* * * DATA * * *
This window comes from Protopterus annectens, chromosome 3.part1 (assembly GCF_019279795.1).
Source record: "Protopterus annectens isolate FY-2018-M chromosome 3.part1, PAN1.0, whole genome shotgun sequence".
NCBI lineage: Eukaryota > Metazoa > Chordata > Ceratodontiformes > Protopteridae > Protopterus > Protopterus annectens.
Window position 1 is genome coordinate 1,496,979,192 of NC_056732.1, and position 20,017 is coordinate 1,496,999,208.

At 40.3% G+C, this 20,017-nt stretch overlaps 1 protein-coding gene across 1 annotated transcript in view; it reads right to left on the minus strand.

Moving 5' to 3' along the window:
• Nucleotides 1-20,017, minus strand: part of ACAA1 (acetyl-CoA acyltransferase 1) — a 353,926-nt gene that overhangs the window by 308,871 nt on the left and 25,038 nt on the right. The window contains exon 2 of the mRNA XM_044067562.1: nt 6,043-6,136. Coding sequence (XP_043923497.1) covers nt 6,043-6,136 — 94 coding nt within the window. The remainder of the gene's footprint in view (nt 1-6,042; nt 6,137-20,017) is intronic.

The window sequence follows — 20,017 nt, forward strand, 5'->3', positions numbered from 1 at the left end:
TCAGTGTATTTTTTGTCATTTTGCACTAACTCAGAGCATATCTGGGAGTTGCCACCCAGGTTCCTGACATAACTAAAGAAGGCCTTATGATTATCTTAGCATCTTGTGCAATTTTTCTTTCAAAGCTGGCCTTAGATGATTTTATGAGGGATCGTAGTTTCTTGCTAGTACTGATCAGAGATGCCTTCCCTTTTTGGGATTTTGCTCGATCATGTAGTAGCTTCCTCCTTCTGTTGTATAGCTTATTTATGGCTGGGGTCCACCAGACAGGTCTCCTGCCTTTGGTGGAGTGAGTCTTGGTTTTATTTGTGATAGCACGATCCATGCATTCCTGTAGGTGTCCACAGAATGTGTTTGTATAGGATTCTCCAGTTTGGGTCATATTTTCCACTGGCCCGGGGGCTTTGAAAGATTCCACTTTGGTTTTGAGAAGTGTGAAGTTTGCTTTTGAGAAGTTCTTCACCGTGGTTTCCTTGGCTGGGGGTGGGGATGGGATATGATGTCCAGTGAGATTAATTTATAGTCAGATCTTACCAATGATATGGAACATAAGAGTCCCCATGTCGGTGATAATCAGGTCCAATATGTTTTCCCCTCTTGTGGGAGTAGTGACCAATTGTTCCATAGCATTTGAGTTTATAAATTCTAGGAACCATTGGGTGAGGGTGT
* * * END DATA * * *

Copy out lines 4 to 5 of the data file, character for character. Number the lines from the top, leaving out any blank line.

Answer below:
Window position 1 is genome coordinate 1,496,979,192 of NC_056732.1, and position 20,017 is coordinate 1,496,999,208.

At 40.3% G+C, this 20,017-nt stretch overlaps 1 protein-coding gene across 1 annotated transcript in view; it reads right to left on the minus strand.